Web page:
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Archive | December, 2015

Certifying to Merit of Cybersquatting Claim Where There is None

There is no merit to the belief held by some trademark owners that domain names corresponding to trademarks infringe their exclusive rights on the Internet regardless the date of registration. For the ACPA the threshold issue is whether the trademark was “distinctive at the time of the registration of the domain name.” Although no such […]

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When is Re-Registration or Renewal of Registration Actionable Under the ACPA?

Jysk Bed’N Linen v. Dutta-Roy , 13-15309 (11th Cir. December 16, 2015) Although the UDRP and the ACPA have different architectures—the former is a conjunctive while the latter is a disjunctive model—and have the same purpose of combatting cybersquatting, they compel different results in some fact situations. This is particularly the case when the question […]

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Entitlement to Short Letter Domain Names

Claims of cybersquatting for registering and holding two and three letter domain names have a history dating back to the first year of the operation of the UDRP. The earliest examples are <daf.com>, Tenenhaus Philippe v. Telepathy, Inc, 94355 (Nat. Arb. Forum May 17, 2000), and <kis.com> Kis v. Anything.com Ltd, D2000-0770 (WIPO November 20, […]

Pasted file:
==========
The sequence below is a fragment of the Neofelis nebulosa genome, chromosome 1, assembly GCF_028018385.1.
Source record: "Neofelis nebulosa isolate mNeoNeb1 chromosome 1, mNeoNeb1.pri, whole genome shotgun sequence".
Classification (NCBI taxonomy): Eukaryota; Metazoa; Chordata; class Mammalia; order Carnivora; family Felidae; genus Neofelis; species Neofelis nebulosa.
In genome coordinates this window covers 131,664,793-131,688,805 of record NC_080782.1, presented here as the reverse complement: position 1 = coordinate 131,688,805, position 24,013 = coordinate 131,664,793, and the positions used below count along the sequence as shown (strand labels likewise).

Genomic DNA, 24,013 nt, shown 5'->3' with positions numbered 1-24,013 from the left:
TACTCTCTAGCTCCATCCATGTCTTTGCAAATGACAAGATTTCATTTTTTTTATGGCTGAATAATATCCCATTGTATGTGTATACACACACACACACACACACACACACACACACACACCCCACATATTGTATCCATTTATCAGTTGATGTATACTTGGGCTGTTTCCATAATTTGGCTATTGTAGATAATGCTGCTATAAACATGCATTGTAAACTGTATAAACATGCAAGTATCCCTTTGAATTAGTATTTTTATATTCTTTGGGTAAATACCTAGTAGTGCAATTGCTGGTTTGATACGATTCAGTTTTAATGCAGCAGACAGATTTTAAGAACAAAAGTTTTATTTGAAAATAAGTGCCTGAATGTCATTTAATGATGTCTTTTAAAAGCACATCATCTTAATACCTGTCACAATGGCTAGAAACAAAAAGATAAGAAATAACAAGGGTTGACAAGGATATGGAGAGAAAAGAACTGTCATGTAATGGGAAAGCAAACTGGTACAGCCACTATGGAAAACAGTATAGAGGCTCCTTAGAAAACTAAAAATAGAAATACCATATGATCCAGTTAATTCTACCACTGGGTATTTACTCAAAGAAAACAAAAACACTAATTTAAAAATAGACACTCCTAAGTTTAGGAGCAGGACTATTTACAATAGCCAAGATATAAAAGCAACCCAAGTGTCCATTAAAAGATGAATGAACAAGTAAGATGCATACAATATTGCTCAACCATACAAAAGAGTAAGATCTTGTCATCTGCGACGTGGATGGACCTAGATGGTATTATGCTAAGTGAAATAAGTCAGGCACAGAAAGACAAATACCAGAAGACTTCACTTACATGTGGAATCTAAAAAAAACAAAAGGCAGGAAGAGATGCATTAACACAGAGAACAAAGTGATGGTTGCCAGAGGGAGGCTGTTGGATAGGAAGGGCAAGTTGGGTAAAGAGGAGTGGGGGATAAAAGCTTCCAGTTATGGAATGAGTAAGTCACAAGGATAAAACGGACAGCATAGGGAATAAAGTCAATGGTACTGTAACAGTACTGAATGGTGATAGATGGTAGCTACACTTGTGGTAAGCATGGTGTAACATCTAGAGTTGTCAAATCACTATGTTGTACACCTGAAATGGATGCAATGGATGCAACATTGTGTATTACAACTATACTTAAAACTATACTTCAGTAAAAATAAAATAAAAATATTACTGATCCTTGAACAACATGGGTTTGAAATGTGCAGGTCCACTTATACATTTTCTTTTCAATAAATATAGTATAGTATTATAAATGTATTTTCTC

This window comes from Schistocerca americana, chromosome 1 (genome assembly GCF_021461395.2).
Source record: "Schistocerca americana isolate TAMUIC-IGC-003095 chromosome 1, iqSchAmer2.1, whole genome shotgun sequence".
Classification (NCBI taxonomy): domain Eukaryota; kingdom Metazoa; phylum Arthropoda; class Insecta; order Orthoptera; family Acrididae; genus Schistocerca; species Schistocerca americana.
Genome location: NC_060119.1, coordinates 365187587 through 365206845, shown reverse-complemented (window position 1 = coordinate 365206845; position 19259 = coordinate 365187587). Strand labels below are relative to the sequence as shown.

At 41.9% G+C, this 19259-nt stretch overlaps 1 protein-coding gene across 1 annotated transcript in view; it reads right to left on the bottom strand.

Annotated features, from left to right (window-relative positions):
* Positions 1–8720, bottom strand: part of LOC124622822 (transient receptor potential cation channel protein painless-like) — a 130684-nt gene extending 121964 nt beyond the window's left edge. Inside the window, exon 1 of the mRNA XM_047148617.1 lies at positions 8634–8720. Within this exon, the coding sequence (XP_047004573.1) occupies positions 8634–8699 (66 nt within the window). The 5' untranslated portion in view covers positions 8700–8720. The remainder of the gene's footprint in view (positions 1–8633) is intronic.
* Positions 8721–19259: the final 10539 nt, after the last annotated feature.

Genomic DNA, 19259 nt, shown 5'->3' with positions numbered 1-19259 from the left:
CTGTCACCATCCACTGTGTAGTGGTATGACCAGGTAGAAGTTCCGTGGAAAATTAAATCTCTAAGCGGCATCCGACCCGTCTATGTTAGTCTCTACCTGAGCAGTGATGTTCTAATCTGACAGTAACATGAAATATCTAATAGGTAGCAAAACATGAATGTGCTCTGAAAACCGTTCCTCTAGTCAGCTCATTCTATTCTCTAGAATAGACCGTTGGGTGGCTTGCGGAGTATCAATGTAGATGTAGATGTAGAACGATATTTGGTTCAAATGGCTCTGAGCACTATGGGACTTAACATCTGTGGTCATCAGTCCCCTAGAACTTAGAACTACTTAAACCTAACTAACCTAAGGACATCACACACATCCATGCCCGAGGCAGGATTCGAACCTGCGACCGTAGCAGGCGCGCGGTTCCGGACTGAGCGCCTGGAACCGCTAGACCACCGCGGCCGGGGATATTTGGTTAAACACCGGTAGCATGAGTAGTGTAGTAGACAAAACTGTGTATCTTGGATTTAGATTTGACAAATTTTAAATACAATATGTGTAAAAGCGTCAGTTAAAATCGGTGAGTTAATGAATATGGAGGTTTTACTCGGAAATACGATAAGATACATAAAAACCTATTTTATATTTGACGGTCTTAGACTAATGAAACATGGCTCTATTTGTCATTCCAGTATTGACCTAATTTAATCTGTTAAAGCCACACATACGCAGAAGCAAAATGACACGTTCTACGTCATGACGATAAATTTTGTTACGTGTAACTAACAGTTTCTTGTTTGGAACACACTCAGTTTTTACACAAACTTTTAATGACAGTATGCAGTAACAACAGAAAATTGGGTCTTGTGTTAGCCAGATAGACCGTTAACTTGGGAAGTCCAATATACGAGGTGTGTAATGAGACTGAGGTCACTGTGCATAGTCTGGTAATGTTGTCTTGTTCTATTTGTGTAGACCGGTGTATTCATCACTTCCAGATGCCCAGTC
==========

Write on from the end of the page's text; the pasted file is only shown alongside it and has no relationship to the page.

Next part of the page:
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UDRP is Niche Forum for Cybersquatting, Not Trademark Infringement

The UDRP is not a general court for trademark infringement, but a niche forum for a particular kind of infringement. It authorizes Panels to determine whether domain names incorporating a complainants’ trademarks violate the terms of s respondent’s warranty, i.e. that it “will not infringe upon or otherwise violate the rights of any third-party.” The […]

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Domain Names Combining Complainant’s Marks with Marks of Third Parties

Where there are multiple, related complainants each will be entitled to the domain name in which it has a right and a right to the remedy it elects. However, where the accused domain name is composed of trademarks owned by different parties, but only one is complaining the question turns on whether the complainant is […]

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Passive Holding of Domain Name Not Grounds for Forfeiture

It is an interesting phenomenon that complainants and their counsel continue to believe that trademark owners have greater rights to corresponding domain names than domain name holders who have priority of registration. Their arguments unfold in a familiar line of false reasoning that inactivity of use and renewal of registration (to take just two contentions) […]

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